HOME  |  NEWS  |  BLOGS  |  MESSAGES  |  FEATURES  |  VIDEOS  |  WEBINARS  |  INDUSTRIES  |  FOCUS ON FUNDAMENTALS
  |  REGISTER  |  LOGIN  |  HELP
Comments
View Comments: Newest First|Oldest First|Threaded View
<<  <  Page 2/3  >  >>
Ann R. Thryft
User Rank
Blogger
Re: Plethora of medical-related robots
Ann R. Thryft   8/23/2012 2:48:47 PM
NO RATINGS
mrdon, those training courses sound well worth it. I'm curious, have you helped design surgical robots, or other medical robots?

mrdon
User Rank
Gold
Re: Plethora of medical-related robots
mrdon   8/22/2012 12:52:40 PM
NO RATINGS
Quite welcome Ann. You are correct in terms of engineers and doctors working together to create new medical techologies. Gyrus have trainng courses where engineers observe doctors performing surgeries on patiences to under how they use their heart monitoring products.

Ann R. Thryft
User Rank
Blogger
Re: Robotic Assist
Ann R. Thryft   8/22/2012 12:37:48 PM
NO RATINGS
Interesting comments about video games. I don't play them (anymore), but like lots of us I do conduct many very fast web searches, several times a day. That requires very quickly seeing what's on a web page and whether it's the data/links you need. My point is, I suspect that this is the baseline for the visual interfaces we have come to expect. After all, many of the surgeons using this and other robotic-assisted surgical tools are in the older generations.

Ann R. Thryft
User Rank
Blogger
Re: Plethora of medical-related robots
Ann R. Thryft   8/22/2012 12:33:01 PM
NO RATINGS
Chuck, one thing I really like about robot-assisted surgical systems is that fact that they were clearly designed in close partnership between engineers and surgeons. Such insanely tight tolerances make that a necessity.

Ann R. Thryft
User Rank
Blogger
Re: Plethora of medical-related robots
Ann R. Thryft   8/22/2012 12:32:32 PM
NO RATINGS
Thanks for that link, mrdon, there's a lot going on in that lab. MIT is doing a lot of robotics research in several different labs. We've covered some of their robots n various labs under CSAIL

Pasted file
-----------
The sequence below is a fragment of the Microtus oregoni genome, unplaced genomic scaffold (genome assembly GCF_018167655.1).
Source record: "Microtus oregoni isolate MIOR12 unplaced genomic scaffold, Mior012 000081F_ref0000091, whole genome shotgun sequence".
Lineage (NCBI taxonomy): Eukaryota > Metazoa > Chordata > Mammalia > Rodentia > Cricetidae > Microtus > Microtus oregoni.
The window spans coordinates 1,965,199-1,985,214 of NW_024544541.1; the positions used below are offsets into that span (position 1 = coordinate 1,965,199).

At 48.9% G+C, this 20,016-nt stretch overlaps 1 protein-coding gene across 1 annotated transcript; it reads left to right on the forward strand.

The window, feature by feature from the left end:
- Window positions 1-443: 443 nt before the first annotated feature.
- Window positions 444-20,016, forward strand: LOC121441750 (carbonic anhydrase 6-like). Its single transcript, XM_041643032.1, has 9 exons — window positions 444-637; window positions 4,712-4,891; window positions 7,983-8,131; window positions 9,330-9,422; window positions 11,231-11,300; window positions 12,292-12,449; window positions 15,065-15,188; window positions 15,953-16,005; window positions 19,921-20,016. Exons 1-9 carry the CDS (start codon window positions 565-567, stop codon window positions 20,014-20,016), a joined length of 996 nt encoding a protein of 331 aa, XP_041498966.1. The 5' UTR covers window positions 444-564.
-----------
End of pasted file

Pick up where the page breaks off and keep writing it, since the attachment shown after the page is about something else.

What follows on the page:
http://www.designnews.com/author.asp?section_id=1386&doc_id=243258
and robots from their Interactive Robotics Group
http://www.designnews.com/author.asp?section_id=1386&doc_id=246646

Rob Spiegel
User Rank
Blogger
Re: Plethora of medical-related robots
Rob Spiegel   8/22/2012 12:03:50 PM
NO RATINGS
Good point, Chuck. It could be that the biggest advance in medical care in recent years is the involvement of the engineer. Whether it's artificial limbs, surgery support, or remote care, the engineer is involved in wide range of medical advances.

mrdon
User Rank
Gold
Re: Plethora of medical-related robots
mrdon   8/22/2012 1:28:07 AM
NO RATINGS
Robots are truly amazing machines and everyday engineers are finding another practical use for them. The Artifical Lab of MIT has a wealth of medical robot's research. They're investigating robots for In Vio Biopsy and Laparoscopic surgeries. Here's the link of their research.

http://www.ai.mit.edu/research/abstracts/abstracts2000/medrobots.shtml

Great article Ann.

 

Scott Orlosky
User Rank
Platinum
Re: Robotic Assist
Scott Orlosky   8/21/2012 11:26:02 PM
NO RATINGS